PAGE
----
Commercial and industrial solar companies may be overlooking an obvious route to higher profits, writes Danin Kahn.

Following the voluntary administration of Todae Solar in July 2020, I believe its important for the C&I solar sector to understand the real risks and challenges as well as the opportunities in the market. The scale of a C&I solar company plays a critical role in its ability to succeed and the strategy it deploys. Before we focus on scale it’s worth pointing out some of the other challenges the industry faces, both external and internal.

External market factors buffeting the industry include declining electricity tariffs, lower LGC prices, uptake of offsite PPAs and the current economic downturn.

The internal factors impacting the industry are declining margins due to pricing pressure, unfavourable contracting terms, reduced ability to differentiate (commoditisation), diminishing importance placed on track record, scarcity of repeat business, insufficient provisioning, uncommercial warranties and low importance placed on O&M and service.

C&I standards

There is not a lot the industry can do about the external factors, but the industry could be more collaborative and forward thinking regarding some of the internal factors. Examples may be the development of a standard or benchmark to manage onerous customer requests and contracting terms, or ensuring that the industry works towards a minimum provisioning requirement for defect liabilities and performance guarantees.

This would benefit companies that are appropriately provisioning by ensuring they don’t become uncompetitive and benefit companies that might be under-provisioning by ensuring they have funds allocated to manage long-term requirements for projects they win.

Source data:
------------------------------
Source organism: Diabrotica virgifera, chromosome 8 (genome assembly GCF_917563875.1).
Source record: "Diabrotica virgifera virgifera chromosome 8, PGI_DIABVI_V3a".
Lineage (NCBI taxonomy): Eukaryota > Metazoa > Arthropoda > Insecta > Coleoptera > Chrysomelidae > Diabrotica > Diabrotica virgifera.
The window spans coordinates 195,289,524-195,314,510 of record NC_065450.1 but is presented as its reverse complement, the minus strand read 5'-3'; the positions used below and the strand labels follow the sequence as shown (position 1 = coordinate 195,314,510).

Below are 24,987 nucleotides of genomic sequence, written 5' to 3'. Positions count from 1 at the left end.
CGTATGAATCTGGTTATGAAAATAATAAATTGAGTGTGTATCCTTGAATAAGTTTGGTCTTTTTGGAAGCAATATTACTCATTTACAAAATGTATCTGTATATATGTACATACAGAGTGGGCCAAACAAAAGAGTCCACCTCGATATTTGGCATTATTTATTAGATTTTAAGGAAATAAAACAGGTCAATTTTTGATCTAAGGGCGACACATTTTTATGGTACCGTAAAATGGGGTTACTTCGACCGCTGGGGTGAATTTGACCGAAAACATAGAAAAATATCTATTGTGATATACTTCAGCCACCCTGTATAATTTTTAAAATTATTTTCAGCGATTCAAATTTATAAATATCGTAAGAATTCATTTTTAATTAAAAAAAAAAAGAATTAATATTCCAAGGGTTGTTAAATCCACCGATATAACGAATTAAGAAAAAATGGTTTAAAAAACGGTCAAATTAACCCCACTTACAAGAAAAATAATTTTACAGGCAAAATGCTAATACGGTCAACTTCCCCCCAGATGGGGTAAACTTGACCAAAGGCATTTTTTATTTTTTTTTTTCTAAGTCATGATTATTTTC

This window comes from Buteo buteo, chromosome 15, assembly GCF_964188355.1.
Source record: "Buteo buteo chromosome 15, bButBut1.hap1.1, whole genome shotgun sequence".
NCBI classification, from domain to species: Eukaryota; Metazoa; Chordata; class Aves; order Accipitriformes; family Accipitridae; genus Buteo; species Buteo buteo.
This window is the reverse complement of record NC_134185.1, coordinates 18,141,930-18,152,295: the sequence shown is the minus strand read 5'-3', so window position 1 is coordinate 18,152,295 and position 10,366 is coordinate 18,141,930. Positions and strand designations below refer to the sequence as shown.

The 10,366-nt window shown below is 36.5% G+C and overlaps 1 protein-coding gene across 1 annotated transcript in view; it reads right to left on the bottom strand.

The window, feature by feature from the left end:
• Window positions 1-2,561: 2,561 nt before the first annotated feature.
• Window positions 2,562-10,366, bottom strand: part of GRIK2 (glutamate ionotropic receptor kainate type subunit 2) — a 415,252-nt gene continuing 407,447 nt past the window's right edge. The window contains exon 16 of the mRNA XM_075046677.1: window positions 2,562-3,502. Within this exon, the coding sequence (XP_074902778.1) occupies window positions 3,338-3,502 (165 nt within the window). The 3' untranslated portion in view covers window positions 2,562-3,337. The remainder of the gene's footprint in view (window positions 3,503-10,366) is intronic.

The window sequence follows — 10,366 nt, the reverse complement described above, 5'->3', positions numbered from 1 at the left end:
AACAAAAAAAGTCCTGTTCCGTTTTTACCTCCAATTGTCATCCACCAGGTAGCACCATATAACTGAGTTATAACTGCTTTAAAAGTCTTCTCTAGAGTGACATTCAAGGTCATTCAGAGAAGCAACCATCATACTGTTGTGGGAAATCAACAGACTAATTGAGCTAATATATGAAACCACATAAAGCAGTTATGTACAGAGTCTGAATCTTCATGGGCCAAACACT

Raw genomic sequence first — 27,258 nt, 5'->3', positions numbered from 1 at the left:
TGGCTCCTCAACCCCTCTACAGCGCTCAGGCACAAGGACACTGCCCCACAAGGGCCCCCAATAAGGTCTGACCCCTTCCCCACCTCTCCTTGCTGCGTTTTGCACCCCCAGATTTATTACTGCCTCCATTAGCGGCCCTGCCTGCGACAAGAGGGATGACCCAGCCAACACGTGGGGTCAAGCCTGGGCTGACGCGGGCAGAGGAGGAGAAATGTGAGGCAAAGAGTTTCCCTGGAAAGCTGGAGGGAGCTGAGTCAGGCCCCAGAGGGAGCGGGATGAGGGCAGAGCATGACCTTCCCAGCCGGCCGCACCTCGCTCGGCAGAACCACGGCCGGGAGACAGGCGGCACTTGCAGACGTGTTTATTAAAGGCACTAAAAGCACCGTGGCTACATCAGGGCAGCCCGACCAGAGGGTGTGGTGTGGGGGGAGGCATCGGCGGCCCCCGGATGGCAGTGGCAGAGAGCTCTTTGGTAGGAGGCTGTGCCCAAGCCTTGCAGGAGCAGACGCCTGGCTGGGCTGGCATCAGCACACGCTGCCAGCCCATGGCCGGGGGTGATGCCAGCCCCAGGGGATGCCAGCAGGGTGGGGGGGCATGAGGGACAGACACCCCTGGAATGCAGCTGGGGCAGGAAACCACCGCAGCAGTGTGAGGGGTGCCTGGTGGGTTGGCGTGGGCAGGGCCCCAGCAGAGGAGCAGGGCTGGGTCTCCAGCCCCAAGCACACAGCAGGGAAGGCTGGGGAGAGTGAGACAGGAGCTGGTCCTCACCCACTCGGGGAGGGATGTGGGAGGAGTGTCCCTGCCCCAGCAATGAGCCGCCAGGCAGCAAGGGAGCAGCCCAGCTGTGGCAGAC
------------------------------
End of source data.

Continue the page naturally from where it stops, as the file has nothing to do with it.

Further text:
Regardless of market challenges, the industry faces a particular challenge of how and when to scale – and the implications of this are often overlooked by C&I solar companies.

Although there might be many factors for determining success, let’s focus on profitability as the KPI for success in this case. In order to achieve desired levels of profitability, companies need to ensure they maintain operating costs (mostly wages) at a certain percentage of revenue to allow some of the gross profit generated to convert to net profit.

As can be seen from the chart, companies with very few employees have a lower cost per employee but also lower revenue per employee. As companies grow to about 20-30 employees the revenue per employee increases as the company grows and takes on more work, but the average cost per employee is still relatively low. This is because most of the employees are acutely focused on either selling or delivering revenue – without many support services (and likely without robust systems and processes).

Once companies scale to 50-90 employees we see the revenue per employee decline as well as the average cost per employee increase. This is a compounding negative that is caused by the company’s inability to grow revenue without more support services and senior people that either don’t directly bring in sales or don’t directly deliver revenue, such as IT, HR, marketing, finance, process improvement, safety, etc.

The sweet spot

Once this layer of management and resource is in place it then allows the business to scale efficiently, with most new employees bringing in sales or revenue. As a team grows above 80, average employee costs start to decrease and revenue per employee increases, creating a compounding positive or economies of scale.

The real profitability sweet spots are for emerging companies of 15-30 staff or established companies with more than 100 staff.

Conducting a high-level analysis of key industry players, we can determine that most companies are between 20 and 50 employees, likely resulting in some players still having to work through some of the scale challenges.

If this all makes sense, it begs the question as to why the Australian C&I PV industry is yet to really consolidate to take advantage of the benefits of these economies of scale.


Danin Kahn is an energy consultant and was the founder and CEO of Todae Solar.